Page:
I was here for the first time during a beautiful Autumn day. I remember strolling amongst all this Nature, in its rawest, in complete silence. I recall being stunned by the luscious-green landscape, with a lot of water, some slopes and observation points full of potential. I had never had a connection with earth but, at that moment, I bonded with it, and it’s been a strong bond until today.
The idea to build the Badoca Safari Park came to me on that trip. It was a very ambitious project, and many of my friends and family members thought it wasn’t a good decision. It took a lot of courage to come to Santiago do Cacém, without having any experience in the area, and start a breakthrough project like this one.
Fortunately, I fell in love with the region and this place. All of that helped me get to know my surroundings better, and I realised creating something that connected to Africa and wild, exotic animals made sense.
The dream came true and today, two million visitors later, our project is recognised for its work in preservation and conservation of species. We provide a unique experience daily, where people can be closer to exotic species, completely integrated and free in the middle of Alentejo. Animals like giraffes, zebras, gnus, lemurs, and many others.
The different species don’t mix, but they coexist peacefully, and that comes through in a high quality of life for the animals which impacts reproduction, that’s been very successful so far.
Two giraffes were born at the park, and we now have a tower of five giraffes. Breeding has gone well with zebras, gnus, and chimpanzees as well. That has only been possible because animals are comfortable here.
Our story and mission
I’m the youngest of 11 siblings. I studied hospitality in Switzerland, did some internships abroad, and ended up working at the Lapa hotel that belonged to my family. I worked there for 15 years until the day it was sold. That event changed my life. At the time I was in my early 30s, married, had three daughters, and realised I needed a change.
It all started by chance as I was reading the newspaper and spotted an article about Santiago do Cacém. I kept that article and went there a few months later. I met with the person I had read about, we exchanged contact details and, for a while, we discussed how we could make this project happen.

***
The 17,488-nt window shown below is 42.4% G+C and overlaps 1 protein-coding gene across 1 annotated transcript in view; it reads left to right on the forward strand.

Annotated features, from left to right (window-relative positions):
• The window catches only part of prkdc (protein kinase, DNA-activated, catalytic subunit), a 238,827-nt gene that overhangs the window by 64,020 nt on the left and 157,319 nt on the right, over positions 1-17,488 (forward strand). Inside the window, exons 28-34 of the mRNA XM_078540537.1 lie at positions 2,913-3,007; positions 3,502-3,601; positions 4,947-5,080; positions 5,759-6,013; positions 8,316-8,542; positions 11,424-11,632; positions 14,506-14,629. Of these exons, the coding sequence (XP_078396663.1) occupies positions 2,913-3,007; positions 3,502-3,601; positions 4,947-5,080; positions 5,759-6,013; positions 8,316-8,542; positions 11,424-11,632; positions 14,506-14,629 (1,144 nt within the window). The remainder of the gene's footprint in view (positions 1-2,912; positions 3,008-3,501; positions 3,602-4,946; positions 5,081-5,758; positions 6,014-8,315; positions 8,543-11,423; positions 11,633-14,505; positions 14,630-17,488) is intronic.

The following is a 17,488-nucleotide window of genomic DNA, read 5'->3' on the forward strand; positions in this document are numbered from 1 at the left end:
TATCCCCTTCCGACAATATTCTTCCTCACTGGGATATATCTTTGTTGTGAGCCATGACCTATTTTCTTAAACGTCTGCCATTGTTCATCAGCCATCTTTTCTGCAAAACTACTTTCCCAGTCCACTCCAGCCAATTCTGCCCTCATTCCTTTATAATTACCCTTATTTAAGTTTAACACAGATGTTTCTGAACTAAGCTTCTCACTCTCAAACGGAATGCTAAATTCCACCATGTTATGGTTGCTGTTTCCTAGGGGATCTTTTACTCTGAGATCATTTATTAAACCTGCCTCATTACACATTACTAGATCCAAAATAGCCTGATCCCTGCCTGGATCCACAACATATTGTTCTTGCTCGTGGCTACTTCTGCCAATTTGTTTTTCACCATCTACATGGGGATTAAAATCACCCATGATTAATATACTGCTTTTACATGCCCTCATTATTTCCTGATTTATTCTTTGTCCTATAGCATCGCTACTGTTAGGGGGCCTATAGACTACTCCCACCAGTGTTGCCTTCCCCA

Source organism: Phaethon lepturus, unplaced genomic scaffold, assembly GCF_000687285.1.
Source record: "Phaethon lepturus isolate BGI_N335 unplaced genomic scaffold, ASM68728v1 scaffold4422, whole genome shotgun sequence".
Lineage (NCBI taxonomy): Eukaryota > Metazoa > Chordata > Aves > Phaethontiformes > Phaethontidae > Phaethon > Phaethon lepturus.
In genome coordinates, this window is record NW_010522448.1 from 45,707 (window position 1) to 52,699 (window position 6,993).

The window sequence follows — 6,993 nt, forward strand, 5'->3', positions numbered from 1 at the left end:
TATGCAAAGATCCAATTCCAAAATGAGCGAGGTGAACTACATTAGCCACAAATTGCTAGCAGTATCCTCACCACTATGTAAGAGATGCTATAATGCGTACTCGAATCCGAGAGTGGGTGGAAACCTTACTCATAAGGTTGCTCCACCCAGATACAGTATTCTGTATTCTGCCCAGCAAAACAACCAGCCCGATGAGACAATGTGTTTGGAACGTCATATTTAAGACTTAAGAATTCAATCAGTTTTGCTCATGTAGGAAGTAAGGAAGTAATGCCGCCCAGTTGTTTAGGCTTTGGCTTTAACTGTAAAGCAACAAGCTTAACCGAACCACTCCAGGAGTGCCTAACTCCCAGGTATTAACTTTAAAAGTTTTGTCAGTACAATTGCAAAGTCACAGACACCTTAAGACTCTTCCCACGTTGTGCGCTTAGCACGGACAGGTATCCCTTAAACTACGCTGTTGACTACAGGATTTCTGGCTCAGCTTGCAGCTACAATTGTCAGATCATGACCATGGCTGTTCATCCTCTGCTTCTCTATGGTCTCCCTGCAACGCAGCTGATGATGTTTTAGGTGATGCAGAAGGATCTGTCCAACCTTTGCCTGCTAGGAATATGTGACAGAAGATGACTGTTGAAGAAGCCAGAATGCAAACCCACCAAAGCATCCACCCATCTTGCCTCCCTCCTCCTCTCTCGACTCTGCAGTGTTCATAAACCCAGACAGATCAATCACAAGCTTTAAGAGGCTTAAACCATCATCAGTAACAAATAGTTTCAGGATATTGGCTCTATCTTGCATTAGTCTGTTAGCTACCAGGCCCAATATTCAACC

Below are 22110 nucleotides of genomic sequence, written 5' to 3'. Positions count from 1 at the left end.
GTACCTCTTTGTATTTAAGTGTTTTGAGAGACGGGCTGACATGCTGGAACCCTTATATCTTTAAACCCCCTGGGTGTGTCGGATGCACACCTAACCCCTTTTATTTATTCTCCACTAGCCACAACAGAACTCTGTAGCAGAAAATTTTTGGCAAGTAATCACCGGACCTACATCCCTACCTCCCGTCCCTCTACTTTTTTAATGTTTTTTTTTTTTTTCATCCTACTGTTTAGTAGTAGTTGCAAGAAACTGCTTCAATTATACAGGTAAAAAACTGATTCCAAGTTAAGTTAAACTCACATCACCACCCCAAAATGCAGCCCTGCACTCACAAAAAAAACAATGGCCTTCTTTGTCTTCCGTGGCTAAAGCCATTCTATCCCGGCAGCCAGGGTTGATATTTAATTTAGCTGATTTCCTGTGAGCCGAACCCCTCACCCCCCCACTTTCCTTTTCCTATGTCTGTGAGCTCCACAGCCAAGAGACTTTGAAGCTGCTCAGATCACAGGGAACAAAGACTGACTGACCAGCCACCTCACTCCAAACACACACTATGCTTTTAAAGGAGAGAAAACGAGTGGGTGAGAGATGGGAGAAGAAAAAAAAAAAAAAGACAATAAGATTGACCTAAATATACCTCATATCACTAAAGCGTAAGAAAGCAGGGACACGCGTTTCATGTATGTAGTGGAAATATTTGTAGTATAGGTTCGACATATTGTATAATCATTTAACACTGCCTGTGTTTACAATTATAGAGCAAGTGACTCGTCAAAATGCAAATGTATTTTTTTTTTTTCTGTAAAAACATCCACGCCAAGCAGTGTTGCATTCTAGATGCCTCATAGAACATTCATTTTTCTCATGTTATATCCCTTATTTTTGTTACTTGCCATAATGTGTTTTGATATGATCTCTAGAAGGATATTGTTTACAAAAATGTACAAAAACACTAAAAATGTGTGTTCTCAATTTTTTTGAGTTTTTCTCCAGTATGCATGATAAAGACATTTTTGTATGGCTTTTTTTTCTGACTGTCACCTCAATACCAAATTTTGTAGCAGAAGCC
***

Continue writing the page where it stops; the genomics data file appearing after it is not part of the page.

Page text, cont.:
I got the space on May 14, 1999, without having a clear idea of what I was going to do with these 222 acres of land in Santiago do Cacém. There was no electricity, sewage, running water, or any other facility. Everything I thought I would find on the property wasn’t there. We started from scratch.
It was just this wild land in its rawest state.
I sought the help of local authorities, like the Instituto de Conservação da Natureza (the Portuguese government office in charge of Nature conservation), and they had no idea what was needed to take the project further. That’s how much of a breakthrough it was in Portugal. Little by little I joined a few animal institutions, some of them European, we prepared the property for visitors, and after we got all the needed licenses, we opened Badoca Safari Park.
Every television channel, magazine, and newspaper were suddenly covering us. The media gave us a lot of attention perhaps because the project was so innovative. That coverage helped us grow the entertainment part of the park, restaurants, and every other support facility for visitors.
In the beginning, everything was a learning process. I remember thinking everything was a massive success during the first safari, on opening day. Then someone came running to tell me the jeep had broken down and the visitors were stuck in the middle of the park. I panicked and immediately went to meet the customers who were, actually, in a great mood, and loving the adrenaline rush of the adventure.
On the right track
Badoca Safari Park is located in the Alentejo coast, in Vila Nova de Santo André, south of Grândola, a few kilometres north of Santiago do Cacém, about a one-hour-and-a-half drive from Lisbon.
Alentejo has many attractions and nearby in Santiago do Cacém, besides the Badoca Safari Park, you can visit the Ruínas de Miróbriga (ancient Roman ruins) that, together with the Castle, are a significant landmark in the city. I really like the historic area of Santiago, strolling through the old streets, flanked by handicraft and local products shops, and great restaurants. There has been a growth in accommodation units that are very rich and diverse, which allows visitors to rest in Alentejo comfortably and experience unique activities.
Alentejo is eager for us to get carried away while unveiling all of its secrets.
We are also very close to heavenly beaches, many of them practically undiscovered, with incredible natural scenery. And, of course, we can’t speak of beaches without talking about surf, one of the calling-card sports of this coast.
We’re close to Sines, as well, a city which is, well-deservedly, famous for great fish and great restaurants. Going south along the coast, you’ll see many of our local treasures in the Parque Natural do Sudoeste Alentejano and Costa Vicentina (the natural park area that covers the southwest of Alentejo and the coast).
It’s an escape from the city to a place where landscape and Nature are well preserved. The Lagoa de Santo André is a natural monument I never get tired of recommending. It’s the biggest lagoon on the Alentejo coast and, although the number of visitors has increased, it’s still practically wild with a high density of waterfowl, an invitation for observing these species in their natural habitat.